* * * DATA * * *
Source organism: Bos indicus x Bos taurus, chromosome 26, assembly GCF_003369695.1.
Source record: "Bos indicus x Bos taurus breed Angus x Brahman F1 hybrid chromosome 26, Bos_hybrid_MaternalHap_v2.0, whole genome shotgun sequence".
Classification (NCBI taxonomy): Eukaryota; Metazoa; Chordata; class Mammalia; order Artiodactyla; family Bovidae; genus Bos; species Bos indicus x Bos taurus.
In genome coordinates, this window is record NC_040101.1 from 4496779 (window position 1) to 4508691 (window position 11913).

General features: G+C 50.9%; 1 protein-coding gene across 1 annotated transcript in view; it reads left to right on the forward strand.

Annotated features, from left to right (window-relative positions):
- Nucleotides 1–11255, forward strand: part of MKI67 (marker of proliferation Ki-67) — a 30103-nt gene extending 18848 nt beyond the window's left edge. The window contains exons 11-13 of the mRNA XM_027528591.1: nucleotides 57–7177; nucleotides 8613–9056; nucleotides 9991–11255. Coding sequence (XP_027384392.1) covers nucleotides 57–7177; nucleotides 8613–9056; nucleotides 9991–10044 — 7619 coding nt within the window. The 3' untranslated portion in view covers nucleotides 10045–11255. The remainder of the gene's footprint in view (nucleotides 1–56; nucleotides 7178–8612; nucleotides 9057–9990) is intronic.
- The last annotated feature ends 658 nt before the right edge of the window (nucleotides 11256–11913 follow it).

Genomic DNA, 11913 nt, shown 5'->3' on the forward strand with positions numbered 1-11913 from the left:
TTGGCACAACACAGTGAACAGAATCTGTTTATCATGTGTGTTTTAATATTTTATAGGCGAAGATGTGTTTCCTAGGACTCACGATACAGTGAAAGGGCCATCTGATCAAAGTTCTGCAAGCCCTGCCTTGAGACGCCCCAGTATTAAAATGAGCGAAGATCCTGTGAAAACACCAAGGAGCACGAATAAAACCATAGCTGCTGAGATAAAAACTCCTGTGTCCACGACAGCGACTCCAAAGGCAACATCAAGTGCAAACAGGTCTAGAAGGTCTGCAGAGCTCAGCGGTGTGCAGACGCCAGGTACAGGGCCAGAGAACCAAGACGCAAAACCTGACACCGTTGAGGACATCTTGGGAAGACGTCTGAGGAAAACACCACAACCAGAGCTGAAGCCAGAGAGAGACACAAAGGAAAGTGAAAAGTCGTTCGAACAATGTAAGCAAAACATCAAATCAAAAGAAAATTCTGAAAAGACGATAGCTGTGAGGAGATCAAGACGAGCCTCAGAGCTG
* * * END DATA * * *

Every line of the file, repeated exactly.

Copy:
Source organism: Bos indicus x Bos taurus, chromosome 26, assembly GCF_003369695.1.
Source record: "Bos indicus x Bos taurus breed Angus x Brahman F1 hybrid chromosome 26, Bos_hybrid_MaternalHap_v2.0, whole genome shotgun sequence".
Classification (NCBI taxonomy): Eukaryota; Metazoa; Chordata; class Mammalia; order Artiodactyla; family Bovidae; genus Bos; species Bos indicus x Bos taurus.
In genome coordinates, this window is record NC_040101.1 from 4496779 (window position 1) to 4508691 (window position 11913).

General features: G+C 50.9%; 1 protein-coding gene across 1 annotated transcript in view; it reads left to right on the forward strand.

Annotated features, from left to right (window-relative positions):
- Nucleotides 1–11255, forward strand: part of MKI67 (marker of proliferation Ki-67) — a 30103-nt gene extending 18848 nt beyond the window's left edge. The window contains exons 11-13 of the mRNA XM_027528591.1: nucleotides 57–7177; nucleotides 8613–9056; nucleotides 9991–11255. Coding sequence (XP_027384392.1) covers nucleotides 57–7177; nucleotides 8613–9056; nucleotides 9991–10044 — 7619 coding nt within the window. The 3' untranslated portion in view covers nucleotides 10045–11255. The remainder of the gene's footprint in view (nucleotides 1–56; nucleotides 7178–8612; nucleotides 9057–9990) is intronic.
- The last annotated feature ends 658 nt before the right edge of the window (nucleotides 11256–11913 follow it).

Genomic DNA, 11913 nt, shown 5'->3' on the forward strand with positions numbered 1-11913 from the left:
TTGGCACAACACAGTGAACAGAATCTGTTTATCATGTGTGTTTTAATATTTTATAGGCGAAGATGTGTTTCCTAGGACTCACGATACAGTGAAAGGGCCATCTGATCAAAGTTCTGCAAGCCCTGCCTTGAGACGCCCCAGTATTAAAATGAGCGAAGATCCTGTGAAAACACCAAGGAGCACGAATAAAACCATAGCTGCTGAGATAAAAACTCCTGTGTCCACGACAGCGACTCCAAAGGCAACATCAAGTGCAAACAGGTCTAGAAGGTCTGCAGAGCTCAGCGGTGTGCAGACGCCAGGTACAGGGCCAGAGAACCAAGACGCAAAACCTGACACCGTTGAGGACATCTTGGGAAGACGTCTGAGGAAAACACCACAACCAGAGCTGAAGCCAGAGAGAGACACAAAGGAAAGTGAAAAGTCGTTCGAACAATGTAAGCAAAACATCAAATCAAAAGAAAATTCTGAAAAGACGATAGCTGTGAGGAGATCAAGACGAGCCTCAGAGCTG